There is also the question of the relationship of Russia and the European Union and NATO. Turning (slowly) towards a political union, comprising 27 member states, already the majority of states in Europe with the majority of the population of the continent, the EU is tempted to consider itself as "Europe" and to act on behalf of Europe. But Europe is still larger, notwithstanding the fact that other countries too will join the Union, in particular the countries of southeastern Europe and also former Soviet republics like Georgia, Moldova, and Ukraine who looking at or at least considering EU membership, Europe is still larger than the Union. Also countries that are unwilling or unable to join the Union are part of Europe and have the right to be considered as equal partners in the European political concert.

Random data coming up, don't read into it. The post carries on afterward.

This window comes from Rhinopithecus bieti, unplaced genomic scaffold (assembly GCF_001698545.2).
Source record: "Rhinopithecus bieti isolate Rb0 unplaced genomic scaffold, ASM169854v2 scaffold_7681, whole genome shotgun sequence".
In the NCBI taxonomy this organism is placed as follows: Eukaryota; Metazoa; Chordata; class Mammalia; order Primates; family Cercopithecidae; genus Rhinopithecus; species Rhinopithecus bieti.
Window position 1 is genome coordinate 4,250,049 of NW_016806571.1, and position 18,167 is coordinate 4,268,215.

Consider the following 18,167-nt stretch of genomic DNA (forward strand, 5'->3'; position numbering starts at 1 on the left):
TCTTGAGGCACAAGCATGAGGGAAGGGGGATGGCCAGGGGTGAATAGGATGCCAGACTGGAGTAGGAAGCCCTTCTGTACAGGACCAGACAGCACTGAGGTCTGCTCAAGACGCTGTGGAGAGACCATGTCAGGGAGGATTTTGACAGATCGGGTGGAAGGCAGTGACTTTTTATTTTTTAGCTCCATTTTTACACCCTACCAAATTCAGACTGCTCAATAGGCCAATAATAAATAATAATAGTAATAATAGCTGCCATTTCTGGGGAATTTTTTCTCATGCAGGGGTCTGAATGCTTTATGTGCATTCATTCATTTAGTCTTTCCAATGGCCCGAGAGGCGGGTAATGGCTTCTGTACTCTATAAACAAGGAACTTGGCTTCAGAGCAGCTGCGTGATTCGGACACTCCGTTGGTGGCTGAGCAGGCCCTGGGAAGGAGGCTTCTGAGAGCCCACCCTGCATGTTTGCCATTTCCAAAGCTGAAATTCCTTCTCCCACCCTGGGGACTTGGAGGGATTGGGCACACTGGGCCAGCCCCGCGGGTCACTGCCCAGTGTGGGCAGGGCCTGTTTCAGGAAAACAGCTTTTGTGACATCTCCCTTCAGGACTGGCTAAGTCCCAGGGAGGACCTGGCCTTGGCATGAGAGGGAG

Regarding Russia in particular, the Union has to find the right policy. In the 1990s, when Russia was experiencing economic troubles, the Union had a tendency to patronize Russia, and some decision makers, whose old suspicions remained alive, were not unhappy with the situation. Now after the economic revival of Russia, in particular in the energy sector, old suspicions are still present, and people have difficulties tackling the new reality. But despite diverging opinions on certain cases like Kosovo (between the majority of EU members on the one hand and Russia and a minority of EU members on the other!) there is no alternative to close cooperation between the European Union and Russia. It will strengthen the voice of Europe in a multi-polar - or better to say post-hegemonic - world.